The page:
Hymn of the Day for Palm Sunday, Year B

Here is my hymn text for Palm Sunday in Year B of the Roman Catholic three-year Sunday lectionary cycle. I look forward to readers’ suggestions for changes in word choice, rhyme scheme, progress of thought, and hymn-tune pairing. Since this is the last in the series of hymns texts that I will be posting as your Lenten penance this year ☺, I would like to thank all the Pray Tell readers who have offered their comments on these hymn texts. Your reflections have helped me to improve these texts for the sung prayer of the People of God.

Hymn of the Day for Palm Sunday of the Passion of the Lord, Year B

The crowds who cried, “Hosanna,”
Now clamor, “Crucify!”
Where once you rode in triumph
You stumble out to die.
O suffering Messiah,
O Lord of love and loss,
Reveal to us the myst’ry
Of your life-giving cross.

This instrument of torture,
This altar on a hill,
This artifact of evil
Confounded by God’s will
Brings to the godforsaken
The sign of God’s embrace:
Your outstretched arms, Christ Jesus,
A miracle of grace.

Though in God’s form, you never
Claimed parity divine
But in our human likeness
Lived out your human life.
Thus emptied and so humbled,
Obedient unto death,
A slave upon a scaffold,
You drew your final breath.

For this you are exalted
And marked with great acclaim,
Receiving highest honors:
The name above all names.
So at your name, Christ Jesus,
Now ev’ry knee will bend,
With ev’ry tongue proclaiming
Your Lordship without end.

76.76.D.

Suggested Hymn Tune: PASSION CHORALE
Alternative Hymn Tune:

Fr. Jan Michael Joncas
St. Paul, MN
13 March 2012

20 comments

  1. Mike,

    I think this is the best yet. It has meat as well as simplicity. (I was not overfond of some of the others, I have to confess.) The imagery is good, and the scriptural roots clear.

    One or two little problems with false text accents:

    (1) Stanza 1, last line: the main stress on “life-giving” is “life” not “giv”. I have no good solution. The best I could come up with was “within your saving cross”.

    (2) Stanza 2, line 5: a bump on “brings TO the godforsaken”, accentuating the unimportant preposition. Once again, no good solution, but I was looking for something along the lines of “provides the godforsaken / with sign of God’s embrace”.

    I expect some may object to the half-rhymes of divine and life in stanza 3, nor acclaim and names in stanza 4, but I don’t mind them myself.

    Before I had scrolled to the end and found your suggested tune, I found myself singing this to AURELIA. Perhaps more in the spirit of the Philippians canticle than PASSION CHORALE ?

  2. I like this too, and agree with Paul.

    I found myself stumbling only at the beginning of the third verse: the run-on is a bit tricky, and you really need more of a break at the comma musically so as to make it quite clear that ‘though’ covers only that far. What about:

    Though formed in God’s own being
    You emptied out your self,
    And in our human (fleshly?) likeness
    Lived out your (a?) human life:
    Thus humbled as a servant …

    ‘life-giving’ could be replaced by: redeeming, transforming, salvific …

    Tunes: PASSION CHORALE is obviously well known, but feels almost sacrosanct, at least for congregations with enough range to sing new stuff. One difficulty is that you need something which does justice both to the Calvary element in stanzas 1-2 and to the Philippians material later. I wondered about GENEVAN 130–it would need to stipulate only one beat at the end of odd lines, and some stress adjustments on some even lines, but it might catch the mood. I also thought WOLVERCOTE–though that might be too upbeat.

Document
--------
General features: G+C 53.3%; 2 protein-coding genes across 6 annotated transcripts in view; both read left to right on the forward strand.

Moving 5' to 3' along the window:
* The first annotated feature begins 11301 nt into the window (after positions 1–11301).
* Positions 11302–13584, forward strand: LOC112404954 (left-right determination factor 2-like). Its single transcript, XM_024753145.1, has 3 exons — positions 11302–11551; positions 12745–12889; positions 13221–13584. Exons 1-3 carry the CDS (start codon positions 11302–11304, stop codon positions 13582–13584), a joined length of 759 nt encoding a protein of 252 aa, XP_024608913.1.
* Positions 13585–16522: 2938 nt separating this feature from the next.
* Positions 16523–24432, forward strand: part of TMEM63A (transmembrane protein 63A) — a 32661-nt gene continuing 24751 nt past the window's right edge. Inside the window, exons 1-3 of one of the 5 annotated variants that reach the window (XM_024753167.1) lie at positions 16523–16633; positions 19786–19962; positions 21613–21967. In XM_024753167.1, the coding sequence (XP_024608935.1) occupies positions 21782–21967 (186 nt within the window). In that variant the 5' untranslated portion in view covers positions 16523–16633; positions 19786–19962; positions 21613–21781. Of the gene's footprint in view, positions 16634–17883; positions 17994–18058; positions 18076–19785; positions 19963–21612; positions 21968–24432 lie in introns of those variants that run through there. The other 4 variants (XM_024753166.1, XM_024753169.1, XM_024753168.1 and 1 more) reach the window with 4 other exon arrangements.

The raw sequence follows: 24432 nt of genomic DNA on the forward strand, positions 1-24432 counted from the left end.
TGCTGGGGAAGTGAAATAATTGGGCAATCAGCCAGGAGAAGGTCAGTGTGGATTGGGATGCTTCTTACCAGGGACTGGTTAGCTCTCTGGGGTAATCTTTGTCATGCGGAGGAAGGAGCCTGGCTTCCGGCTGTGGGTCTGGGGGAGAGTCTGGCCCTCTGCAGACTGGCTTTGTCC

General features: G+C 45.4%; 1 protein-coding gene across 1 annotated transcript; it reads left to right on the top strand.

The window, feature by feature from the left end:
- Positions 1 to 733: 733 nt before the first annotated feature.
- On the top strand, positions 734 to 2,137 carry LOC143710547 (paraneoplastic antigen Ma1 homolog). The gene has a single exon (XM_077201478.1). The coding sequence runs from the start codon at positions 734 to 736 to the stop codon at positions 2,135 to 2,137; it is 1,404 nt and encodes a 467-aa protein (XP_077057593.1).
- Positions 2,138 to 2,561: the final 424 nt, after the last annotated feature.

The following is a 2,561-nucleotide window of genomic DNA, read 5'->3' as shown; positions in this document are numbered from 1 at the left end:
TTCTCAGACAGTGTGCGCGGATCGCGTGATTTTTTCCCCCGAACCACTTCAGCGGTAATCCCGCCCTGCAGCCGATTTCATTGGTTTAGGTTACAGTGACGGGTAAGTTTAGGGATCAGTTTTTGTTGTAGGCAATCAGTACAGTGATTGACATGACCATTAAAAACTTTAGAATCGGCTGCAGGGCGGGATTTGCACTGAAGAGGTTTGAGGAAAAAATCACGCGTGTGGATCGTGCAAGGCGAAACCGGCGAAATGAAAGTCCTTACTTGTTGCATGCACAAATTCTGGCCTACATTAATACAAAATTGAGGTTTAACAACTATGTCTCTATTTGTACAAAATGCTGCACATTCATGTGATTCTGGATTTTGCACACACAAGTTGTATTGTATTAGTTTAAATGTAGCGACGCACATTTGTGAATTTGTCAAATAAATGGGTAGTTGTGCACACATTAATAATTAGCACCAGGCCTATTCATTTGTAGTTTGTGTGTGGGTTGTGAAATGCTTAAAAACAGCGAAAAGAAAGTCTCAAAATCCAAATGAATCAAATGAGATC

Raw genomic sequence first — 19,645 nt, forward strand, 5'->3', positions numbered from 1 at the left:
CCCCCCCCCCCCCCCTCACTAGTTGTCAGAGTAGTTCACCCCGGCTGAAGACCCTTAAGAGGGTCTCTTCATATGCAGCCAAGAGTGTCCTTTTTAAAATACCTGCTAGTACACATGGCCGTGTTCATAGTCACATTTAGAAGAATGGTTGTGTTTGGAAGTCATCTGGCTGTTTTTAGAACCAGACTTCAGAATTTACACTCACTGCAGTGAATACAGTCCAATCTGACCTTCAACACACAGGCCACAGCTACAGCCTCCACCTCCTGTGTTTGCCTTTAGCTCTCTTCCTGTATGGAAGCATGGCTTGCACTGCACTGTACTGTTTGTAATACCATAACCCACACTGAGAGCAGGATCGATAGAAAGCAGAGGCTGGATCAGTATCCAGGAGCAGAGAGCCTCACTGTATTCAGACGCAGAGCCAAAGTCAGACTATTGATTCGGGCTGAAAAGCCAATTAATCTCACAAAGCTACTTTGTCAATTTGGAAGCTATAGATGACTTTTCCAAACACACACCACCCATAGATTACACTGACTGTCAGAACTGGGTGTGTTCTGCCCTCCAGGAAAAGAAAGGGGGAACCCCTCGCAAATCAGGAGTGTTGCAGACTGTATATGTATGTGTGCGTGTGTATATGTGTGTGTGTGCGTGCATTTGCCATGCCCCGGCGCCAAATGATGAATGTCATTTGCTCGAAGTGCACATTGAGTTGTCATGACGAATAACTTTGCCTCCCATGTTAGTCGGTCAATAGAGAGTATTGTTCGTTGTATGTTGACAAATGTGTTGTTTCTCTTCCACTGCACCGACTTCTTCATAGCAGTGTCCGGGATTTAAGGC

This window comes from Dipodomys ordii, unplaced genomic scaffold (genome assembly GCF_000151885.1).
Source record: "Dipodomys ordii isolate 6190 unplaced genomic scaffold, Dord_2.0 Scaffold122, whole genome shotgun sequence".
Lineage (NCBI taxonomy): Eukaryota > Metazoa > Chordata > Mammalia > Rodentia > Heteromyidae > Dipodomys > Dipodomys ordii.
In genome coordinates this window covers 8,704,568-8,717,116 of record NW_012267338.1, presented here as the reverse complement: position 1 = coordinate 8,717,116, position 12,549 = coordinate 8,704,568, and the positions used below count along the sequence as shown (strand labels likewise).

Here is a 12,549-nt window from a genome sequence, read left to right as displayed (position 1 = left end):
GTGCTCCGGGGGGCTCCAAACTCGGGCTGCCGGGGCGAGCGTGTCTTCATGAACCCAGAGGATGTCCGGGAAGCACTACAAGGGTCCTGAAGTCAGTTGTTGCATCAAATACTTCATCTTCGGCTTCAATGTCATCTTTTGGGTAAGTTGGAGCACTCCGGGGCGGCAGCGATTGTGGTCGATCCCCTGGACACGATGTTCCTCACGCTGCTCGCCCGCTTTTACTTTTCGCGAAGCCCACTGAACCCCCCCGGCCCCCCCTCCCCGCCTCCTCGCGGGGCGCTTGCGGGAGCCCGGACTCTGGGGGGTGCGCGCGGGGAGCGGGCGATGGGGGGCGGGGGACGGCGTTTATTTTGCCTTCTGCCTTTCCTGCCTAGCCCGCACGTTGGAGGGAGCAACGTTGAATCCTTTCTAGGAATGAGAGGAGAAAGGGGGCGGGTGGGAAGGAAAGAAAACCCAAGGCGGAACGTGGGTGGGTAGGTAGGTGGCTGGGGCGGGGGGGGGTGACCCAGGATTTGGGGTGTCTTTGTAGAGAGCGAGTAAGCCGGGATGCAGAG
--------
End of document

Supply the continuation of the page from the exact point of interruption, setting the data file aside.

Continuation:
3. I was going to question the use of “parity” (it’s a nifty word), but I’ve decided it’s not the stumbling block I thought it was: for those who don’t know what it means, its meaning will become evident when they pay attention to the Second Reading. And although “parity” could be misheard as “parody”, we’re expecting that people will be singing these hymns, not simply listening to them being sung, correct?

  4. Mike, as I was reading the words, I was singing to St. Theoduph, a tune that already has Palm Sunday resonances. I’ve loved your courage in sharing these texts in this way.

  5. So, so good.

    The beginning of stanza 3 is the least successful part, I think. The enjambment (you never/claimed parity divine) that works perfectly well on the page is harder to track when it’s sung. The periodicity of the tune teaches us that a phrase has ended here, and a thought is complete. (Not to mention plenty of folks will need to breathe at the end of the line, further breaking up the thought.)

    Too, I find poetic inversion such as “parity divine” hard to process, and the last thing I want to do in prayer is diagram a sentence. (Are you listening, Missal-translation team? No, I guess you weren’t.)

    I don’t have a good answer to either of those nitpicks, but I offer them with respect, admiration and thanks. If this is my Lenten penance, let it continue year-round!

  6. I think that “godforsaken” in verse 2 is not a word that should be used in this context. It gives a warped understanding of the nature of God and of his relationship to His people. God never forsook Israel, and obviously is always with His Church. Who then is “godforsaken?”

    As for “St. Theodulph,” hopefully it’s already been used in the procession (unless the traditional Gregorian melody was utilized). Why sing a hymn twice in one Mass? As much as “Passion Chorale” is wedded “O Sacred Head,” it’s a better fit than “Aurelia” (itself wedded strongly to “The Church’s One Foundation”) and which is much too triumphant for Palm Sunday. Remember the mood and focus of the Mass changes after the procession is done.

  7. I usually weigh in on these beautiful texts, but I have had a bit of “un-scheduled” surgery and am still groggy. I just wanted to say (in a short moment of lucidity ) that I find the images evoked here so wonderful -the paradoxes put forth in verse 1 with with wonderful alliteration – the “altar on a hill” in verse 2 – I agree with the comments about the beginning of verse 3, but it could work as is withno breath at the end of the line (we don’t take a breath there anyway, but try to sing the first 2 lines as one thought) I would love to try this, but I am far behind as it is.
    Michael, any thoughts about continuing for the Easter season? I, for one, would love to see the texts!

  8. I like the first stanza a lot.

    Second stanza, line 5: How about:
    2.5 Brings all the lost, forsaken

    Third stanza, line 1/2:
    3.1 God’s equal, yet you never
    3.2 Clung to a form divine,

    (I like the use of “parity” but I always found the point of the Philippians hymn the letting go, the kenosis…)

    Third stanza, line 5:
    “and so” feels a bit weak; how about:
    3.5 Thus emptied, stripped, and humbled

    As always, these are a great addition to the Church’s prayer.

  9. Once again, I am deeply grateful for your helpful comments. I have probably been too influenced by Moltmann’s _The Crucified God_, but I think it is precisely insofar as the Son of God took on “godforsakenness” (i.e., the sinless one took on sin) that we gain some sense of the awesomeness of the redemption. Here is my presumably final version of the text, incorporating your other suggestions: